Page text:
Like silk curtains lightly brushing over oneself in a gentle breeze, this deliciously hypnotic single from Terrible Sons is beautiful even without the video it now comes with. But put Arthur Gay's (Candlelit Pictures) inspired visual metaphors and execution against such a special track, and it leaps off the interwebs. Terrible Sons is a husband and wife team, Matt Barus (prev Dukes) and Lauren Barus, seen previously on this blog in her solo guise as L.A.Mitchell. The production is spacious, balanced and the surge of the chorus with its strings comes with just enough size to loosen the dynamic from the circular drone that many folk tracks suffer from. Matt describes the single as a "me against the world song". The lyrics are haunting and thoughtful. The single was released May 15th as is available at the link below. A gem.
Buy on iTunes: http://apple.co/1AVoc6W
Terrible Sons - 'Neptune'
There was an article in UK newspaper The Times recently, a grudging acceptance of the hypothesis that hip-hop has been the most significant creative wave within the last fifty years of popular music. But what is hip-hop? I won't get into that, but it has grown to be as diverse as to allow us acts such as Third3ye - with their spiritual take on the genre which they call "Earth Raps". I am sure these guys would love to be a commercial success, but they are clearly not targeting that outcome over creating music that is an authentic representation of their politics, their spirituality and of course their creativity. And that it makes it even more ironic, that an act that delivers such a broad-based attack on current societal norms has such potential crossover popular appeal. Third3ye started with MC's Angelo King and MeloDownz, but has since grown to include DJTORU and producer Ben Jamin'. Although "Levitate" is interesting from a textural production perspective, it is not my favourite track off "On3ness", their 2014 album. However, as a song/video combination it is a high point. FishNClips have done a superb job on this video. Third3ye is one of my favourite hip-hop acts of the last few years. Have a listen to some of the song links below. I am especially fond of their collaborations with Edward Waaka (Edward is now on the Revolution label). There is a good live review/article on the band from blog "When Did You Fall In Love With Hip Hop" linked below as well. It captures the band well. I have bought everything the band has given us so far. Go, listen and love Third3ye's version of the hip hop revolution.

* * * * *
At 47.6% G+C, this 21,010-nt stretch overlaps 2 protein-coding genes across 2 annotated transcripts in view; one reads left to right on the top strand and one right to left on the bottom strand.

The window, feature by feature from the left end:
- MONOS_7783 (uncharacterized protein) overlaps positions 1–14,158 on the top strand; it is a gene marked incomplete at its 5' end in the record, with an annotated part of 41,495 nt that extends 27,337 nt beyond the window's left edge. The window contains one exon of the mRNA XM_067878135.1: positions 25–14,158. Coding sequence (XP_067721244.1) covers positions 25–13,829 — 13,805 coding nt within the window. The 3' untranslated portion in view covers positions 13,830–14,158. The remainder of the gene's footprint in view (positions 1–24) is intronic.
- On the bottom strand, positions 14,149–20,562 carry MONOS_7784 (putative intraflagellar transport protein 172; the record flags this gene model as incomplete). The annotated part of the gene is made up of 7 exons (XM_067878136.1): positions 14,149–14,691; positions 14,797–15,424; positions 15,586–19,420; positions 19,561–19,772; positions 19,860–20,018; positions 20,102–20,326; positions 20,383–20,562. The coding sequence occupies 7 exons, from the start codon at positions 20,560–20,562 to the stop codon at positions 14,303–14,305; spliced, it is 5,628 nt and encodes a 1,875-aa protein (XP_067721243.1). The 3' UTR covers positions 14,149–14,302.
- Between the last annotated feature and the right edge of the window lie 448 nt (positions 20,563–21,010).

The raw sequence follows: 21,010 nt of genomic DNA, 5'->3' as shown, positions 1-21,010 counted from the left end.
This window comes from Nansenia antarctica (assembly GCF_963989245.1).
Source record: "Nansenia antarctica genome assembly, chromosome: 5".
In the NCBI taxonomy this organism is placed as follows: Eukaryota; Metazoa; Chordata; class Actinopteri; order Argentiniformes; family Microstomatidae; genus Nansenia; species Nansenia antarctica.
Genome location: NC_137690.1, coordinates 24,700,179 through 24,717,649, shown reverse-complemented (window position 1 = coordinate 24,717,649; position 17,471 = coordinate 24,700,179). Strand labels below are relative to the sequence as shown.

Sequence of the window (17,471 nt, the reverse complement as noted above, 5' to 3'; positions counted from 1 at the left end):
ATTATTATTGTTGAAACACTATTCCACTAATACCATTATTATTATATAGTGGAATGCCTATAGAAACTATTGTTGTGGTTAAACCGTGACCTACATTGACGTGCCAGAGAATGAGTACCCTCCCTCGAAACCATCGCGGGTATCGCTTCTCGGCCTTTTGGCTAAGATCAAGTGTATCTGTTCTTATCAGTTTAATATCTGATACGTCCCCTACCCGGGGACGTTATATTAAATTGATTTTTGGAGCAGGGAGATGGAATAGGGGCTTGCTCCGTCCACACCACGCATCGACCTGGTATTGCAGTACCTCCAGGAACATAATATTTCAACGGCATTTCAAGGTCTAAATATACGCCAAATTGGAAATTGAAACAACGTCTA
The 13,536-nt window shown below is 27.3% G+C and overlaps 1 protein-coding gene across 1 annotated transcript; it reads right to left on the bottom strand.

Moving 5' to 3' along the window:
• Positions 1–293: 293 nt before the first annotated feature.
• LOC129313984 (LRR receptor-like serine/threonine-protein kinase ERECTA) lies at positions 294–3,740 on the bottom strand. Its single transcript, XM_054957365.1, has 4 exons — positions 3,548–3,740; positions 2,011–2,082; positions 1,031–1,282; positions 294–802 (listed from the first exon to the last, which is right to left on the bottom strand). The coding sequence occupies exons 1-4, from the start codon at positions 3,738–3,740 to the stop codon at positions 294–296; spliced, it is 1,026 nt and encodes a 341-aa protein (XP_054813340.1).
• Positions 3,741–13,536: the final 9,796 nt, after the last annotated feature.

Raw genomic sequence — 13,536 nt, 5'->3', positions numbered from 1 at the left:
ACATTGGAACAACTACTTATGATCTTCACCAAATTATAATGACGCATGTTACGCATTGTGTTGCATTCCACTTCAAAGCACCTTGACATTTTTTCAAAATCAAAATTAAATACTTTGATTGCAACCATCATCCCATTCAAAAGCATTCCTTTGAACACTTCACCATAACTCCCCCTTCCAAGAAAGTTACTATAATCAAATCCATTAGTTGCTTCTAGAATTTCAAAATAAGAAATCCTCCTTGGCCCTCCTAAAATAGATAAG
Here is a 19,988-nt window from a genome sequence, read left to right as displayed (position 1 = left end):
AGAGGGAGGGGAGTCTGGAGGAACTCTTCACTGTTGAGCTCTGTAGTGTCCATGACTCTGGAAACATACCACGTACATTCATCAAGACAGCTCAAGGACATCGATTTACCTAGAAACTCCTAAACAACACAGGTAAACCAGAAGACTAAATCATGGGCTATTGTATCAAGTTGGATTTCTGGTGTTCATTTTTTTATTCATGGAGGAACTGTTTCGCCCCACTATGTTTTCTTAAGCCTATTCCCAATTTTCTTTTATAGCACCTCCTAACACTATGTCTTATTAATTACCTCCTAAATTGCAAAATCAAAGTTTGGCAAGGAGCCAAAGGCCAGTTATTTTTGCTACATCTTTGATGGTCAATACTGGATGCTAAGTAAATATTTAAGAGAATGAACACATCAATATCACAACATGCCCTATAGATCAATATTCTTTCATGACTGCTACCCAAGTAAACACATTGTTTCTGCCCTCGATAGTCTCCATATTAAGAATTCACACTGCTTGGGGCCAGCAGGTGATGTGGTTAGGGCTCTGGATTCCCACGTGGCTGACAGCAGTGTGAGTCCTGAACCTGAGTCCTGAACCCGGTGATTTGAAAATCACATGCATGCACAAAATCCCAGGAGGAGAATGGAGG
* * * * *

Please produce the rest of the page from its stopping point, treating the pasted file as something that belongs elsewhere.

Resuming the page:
"Out of this World" http://third3ye.bandcamp.com/track/out-of-this-world
"Crystal Cloud" http://third3ye.bandcamp.com/track/crystal-cloud-prod-edward-waaka
On3ness album link: http://third3ye.bandcamp.com/album/on3ness
The Times (UK) article (subscription): http://www.thetimes.co.uk/tto/science/article4431552.ece
Third3ye - Levitate (Official Video)